Sunday, October 3, 2010

The Inspiron 1010 Mini is a disappointment

Early this summer, my wife happened to be buying several new computers for her office, and Dell was running an offer: for $75 additional, they would throw in an Inspiron 1010 Mini. Well, the so-called "netbooks" have been all the rage, and at that price point it seemed like a pretty low-risk way to evaluate the netbook experience, so we bought one and I've been using it, on-and-off, for a few months now.

We're not novices with Dell laptops, or with laptops in general: we're currently running a Dell Latitude 610 (Ubuntu) and a Dell Studio 17 (Windows 7) as our primary compute platforms, and we've used a variety of other Dell and non-Dell laptops over the last 15 years.

But, unfortunately, I'm quite disappointed with the Inspiron Mini, and can't find myself willing to recommend this computer to anyone else. Here's why:

  1. The machine is slow. It takes a long time to boot up, it takes a long time to draw web pages in the browser, it takes a long time to start and run even simple applications.

  2. The touchpad is horrendous. I've used a lot of touchpads over the last decade, and this must be the worst one I've ever used. The cursor jumps all over the place, sometimes it doesn't track at all, sometimes it generates mouse clicks completely randomly, sometimes it won't generate a mouse click at all. It's abysmal. If you've never experienced the agony of having your machine "randomly" injecting mouse clicks into the input stream while you're trying to work, you probably don't know what I'm talking about, but trust me: it's a disaster. Text is suddenly selected or de-selected, you're suddenly typing into the wrong area on the screen, etc. The touchpad by itself would make me unwilling to recommend this machine.

  3. The machine is small. This is no surprise, of course, but if you've never used a netbook, you should try it and see how you feel about it, before you commit to it. In particular, the keyboard, although it is a relatively full keyboard with a decent keyboard feel, is just small enough to throw me off: my hands just don't fit. I'm an extremely rapid touch typer, and this keyboard probably cuts my typing speed by 1/3 or more.

  4. The machine has no optical drive. I guess this is pretty common with ultra-portable devices, but it can be a real annoyance to have no optical drive, because it means that you either (a) have to do all software installation and updating over the net, or (b) have to attach an external optical drive quite frequently. It so happens that we have a variety of external optical drives available, and the machine's USB ports seemed fast and reliable, but still this one was surprisingly annoying.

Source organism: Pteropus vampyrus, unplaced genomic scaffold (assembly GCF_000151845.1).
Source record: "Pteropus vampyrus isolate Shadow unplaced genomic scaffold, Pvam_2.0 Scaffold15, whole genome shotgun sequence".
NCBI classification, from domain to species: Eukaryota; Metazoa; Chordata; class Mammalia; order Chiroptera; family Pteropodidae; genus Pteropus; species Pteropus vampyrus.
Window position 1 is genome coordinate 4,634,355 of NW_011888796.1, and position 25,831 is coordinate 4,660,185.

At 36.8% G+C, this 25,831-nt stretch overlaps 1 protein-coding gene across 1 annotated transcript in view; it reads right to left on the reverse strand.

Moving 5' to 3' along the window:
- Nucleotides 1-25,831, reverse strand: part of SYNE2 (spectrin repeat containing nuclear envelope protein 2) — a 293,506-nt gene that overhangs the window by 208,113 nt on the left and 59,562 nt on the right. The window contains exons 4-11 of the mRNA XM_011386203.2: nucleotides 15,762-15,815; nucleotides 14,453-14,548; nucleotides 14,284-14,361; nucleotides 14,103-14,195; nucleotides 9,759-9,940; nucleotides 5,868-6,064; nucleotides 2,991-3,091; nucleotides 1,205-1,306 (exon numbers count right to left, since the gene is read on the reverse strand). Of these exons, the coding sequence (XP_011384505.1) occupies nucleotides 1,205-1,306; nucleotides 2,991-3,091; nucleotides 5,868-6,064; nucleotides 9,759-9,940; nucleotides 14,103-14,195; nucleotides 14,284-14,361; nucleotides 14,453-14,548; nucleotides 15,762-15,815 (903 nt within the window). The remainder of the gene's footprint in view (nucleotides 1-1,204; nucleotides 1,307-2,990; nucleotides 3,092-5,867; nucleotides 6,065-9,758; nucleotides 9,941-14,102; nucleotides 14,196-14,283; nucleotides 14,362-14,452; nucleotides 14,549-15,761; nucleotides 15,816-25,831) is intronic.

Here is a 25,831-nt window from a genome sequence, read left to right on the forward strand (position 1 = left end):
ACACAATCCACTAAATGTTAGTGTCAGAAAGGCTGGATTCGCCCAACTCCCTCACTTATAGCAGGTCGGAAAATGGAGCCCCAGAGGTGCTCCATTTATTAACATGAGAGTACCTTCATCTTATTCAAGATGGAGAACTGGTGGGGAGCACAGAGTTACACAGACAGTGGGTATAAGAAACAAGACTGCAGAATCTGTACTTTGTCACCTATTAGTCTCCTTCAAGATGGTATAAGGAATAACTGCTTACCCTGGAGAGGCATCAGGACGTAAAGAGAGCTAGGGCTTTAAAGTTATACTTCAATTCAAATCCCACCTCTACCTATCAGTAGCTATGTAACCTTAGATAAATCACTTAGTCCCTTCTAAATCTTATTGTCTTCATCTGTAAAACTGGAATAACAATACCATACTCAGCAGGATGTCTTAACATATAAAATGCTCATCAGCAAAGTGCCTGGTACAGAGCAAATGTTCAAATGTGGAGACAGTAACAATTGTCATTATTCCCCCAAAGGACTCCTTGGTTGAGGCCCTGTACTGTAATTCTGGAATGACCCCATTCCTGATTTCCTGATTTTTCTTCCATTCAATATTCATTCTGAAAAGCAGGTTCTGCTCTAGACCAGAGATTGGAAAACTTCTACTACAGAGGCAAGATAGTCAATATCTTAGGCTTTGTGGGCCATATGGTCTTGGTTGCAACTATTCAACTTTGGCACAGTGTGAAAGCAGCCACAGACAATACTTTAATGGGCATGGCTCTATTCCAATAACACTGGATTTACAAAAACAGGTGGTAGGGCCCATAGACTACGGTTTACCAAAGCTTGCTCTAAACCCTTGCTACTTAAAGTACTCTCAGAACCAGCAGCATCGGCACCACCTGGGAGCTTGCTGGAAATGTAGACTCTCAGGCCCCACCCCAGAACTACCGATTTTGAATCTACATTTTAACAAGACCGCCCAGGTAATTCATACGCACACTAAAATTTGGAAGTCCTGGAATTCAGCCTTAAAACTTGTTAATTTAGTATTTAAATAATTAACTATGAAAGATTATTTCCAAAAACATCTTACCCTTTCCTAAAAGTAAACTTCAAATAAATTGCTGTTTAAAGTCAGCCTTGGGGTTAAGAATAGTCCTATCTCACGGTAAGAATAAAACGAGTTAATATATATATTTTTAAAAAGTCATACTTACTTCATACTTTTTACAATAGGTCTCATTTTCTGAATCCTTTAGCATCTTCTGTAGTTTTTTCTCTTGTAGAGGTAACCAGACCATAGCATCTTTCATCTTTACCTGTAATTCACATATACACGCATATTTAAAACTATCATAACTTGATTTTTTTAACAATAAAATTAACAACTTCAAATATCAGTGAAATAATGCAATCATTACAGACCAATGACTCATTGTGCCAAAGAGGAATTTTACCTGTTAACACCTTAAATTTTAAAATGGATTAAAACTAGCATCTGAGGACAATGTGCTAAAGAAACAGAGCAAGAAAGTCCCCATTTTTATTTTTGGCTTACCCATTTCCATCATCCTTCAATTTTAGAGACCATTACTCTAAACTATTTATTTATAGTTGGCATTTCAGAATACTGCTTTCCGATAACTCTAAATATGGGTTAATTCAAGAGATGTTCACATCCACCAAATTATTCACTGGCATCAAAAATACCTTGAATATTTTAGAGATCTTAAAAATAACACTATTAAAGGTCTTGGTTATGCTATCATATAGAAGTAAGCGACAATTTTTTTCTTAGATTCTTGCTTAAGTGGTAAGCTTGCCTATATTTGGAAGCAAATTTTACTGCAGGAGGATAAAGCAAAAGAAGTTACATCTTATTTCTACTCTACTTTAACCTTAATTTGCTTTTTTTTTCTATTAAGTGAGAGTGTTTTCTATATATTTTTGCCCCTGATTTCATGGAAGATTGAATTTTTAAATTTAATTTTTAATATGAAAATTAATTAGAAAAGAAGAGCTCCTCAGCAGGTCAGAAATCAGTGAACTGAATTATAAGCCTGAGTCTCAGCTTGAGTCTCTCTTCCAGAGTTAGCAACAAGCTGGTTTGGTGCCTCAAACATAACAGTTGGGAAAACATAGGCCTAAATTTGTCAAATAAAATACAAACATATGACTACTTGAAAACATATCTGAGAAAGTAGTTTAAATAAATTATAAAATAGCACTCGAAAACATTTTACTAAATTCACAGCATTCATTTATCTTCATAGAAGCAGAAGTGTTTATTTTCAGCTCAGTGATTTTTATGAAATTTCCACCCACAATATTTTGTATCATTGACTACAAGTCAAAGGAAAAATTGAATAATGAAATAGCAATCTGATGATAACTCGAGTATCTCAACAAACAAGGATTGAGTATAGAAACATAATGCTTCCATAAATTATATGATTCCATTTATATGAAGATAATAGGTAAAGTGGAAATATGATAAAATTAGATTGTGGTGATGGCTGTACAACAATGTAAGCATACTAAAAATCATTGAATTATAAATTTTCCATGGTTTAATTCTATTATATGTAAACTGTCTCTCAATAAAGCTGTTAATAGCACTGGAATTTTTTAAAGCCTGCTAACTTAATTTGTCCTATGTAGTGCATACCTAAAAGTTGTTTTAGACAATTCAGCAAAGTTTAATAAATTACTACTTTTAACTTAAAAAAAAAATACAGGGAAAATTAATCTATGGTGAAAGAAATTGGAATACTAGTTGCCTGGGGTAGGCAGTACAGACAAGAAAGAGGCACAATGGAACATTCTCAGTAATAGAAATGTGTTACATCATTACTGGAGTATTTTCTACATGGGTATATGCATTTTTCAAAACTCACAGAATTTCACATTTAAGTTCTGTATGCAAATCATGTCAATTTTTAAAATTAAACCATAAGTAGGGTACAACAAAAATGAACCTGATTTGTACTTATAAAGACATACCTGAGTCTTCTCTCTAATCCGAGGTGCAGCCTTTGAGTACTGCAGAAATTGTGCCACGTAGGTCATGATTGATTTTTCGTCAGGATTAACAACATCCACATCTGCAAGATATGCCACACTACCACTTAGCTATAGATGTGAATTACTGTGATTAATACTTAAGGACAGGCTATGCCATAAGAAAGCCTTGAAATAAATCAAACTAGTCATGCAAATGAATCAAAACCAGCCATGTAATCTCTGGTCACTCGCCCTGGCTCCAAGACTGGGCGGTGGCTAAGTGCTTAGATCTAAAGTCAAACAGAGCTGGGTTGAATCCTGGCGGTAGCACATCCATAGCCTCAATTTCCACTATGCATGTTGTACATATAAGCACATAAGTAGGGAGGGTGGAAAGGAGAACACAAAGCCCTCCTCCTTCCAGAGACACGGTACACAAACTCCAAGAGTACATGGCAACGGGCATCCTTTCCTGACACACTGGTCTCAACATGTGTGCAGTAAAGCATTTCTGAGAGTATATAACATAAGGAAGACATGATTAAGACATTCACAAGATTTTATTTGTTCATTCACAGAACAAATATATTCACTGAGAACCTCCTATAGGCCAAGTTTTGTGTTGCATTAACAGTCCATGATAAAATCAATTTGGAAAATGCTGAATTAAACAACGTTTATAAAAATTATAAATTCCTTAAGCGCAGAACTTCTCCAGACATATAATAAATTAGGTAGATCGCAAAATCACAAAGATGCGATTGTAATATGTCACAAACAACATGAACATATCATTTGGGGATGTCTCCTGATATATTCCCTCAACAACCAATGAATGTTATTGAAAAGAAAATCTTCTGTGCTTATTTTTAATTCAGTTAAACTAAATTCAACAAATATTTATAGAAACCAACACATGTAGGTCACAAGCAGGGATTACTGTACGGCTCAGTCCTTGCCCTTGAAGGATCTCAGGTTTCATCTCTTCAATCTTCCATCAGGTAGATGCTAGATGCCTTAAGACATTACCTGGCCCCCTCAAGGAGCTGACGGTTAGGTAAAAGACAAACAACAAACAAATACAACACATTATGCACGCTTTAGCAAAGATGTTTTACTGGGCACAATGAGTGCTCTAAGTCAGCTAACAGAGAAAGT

5. The lid open/close feel is too tight. I'm not sure if there is a magnet of some sort which holds the lid closed, or if the friction control was just designed too tightly, but I simply can't open the machine single-handedly. When I attempt to lift the lid with one hand, the base of the unit remains stuck to the lid and the entire laptop just pivots uselessly. To open it, I have to use two hands, holding the keyboard down firmly with one hand while I lift the lid with my other hand.

In addition, and really this is not Dell's fault, but the battery on this machine appears to be trash. The battery never took a charge, even when the machine was brand new a few months ago, and it's remained usable only on AC power. Possibly this is just a manufacturing defect, and possibly Dell's support staff would have sent us a new battery if we'd asked, but frankly the machine is so unpleasant, I didn't even try.

On the positive side:

  1. The screen is also small, but it's quite nice. Of course, a small screen is not unexpected when you're using a netbook, but I was guilty of over-worrying about this problem, and in fact the screen is very reasonable. The screen runs at 1366x768 pixels, which is plenty of real-estate for browsing the web, editing text, etc. And the screen is crisp and clear.

  2. The machine is light. Compared to even our lower-end laptops, the Inspiron Mini is a featherweight, and it's comfortable to pick up and carry around.

  3. The machine doesn't get too hot. All too frequently, recently, I've found that laptops can be surprisingly unpleasant to actually hold on your lap! This machine, however, heats up somewhat, but it doesn't become distracting or uncomfortable.

So, there you have it: my sadly disappointing experience with the first Netbook I tried, the Dell Inspiron 1010 Mini. If you've had a different experience, or if you have suggestions about fixing some of these issues (particularly the touchpad), please do let me know. But I suspect I'm back to using my other Dell machines.

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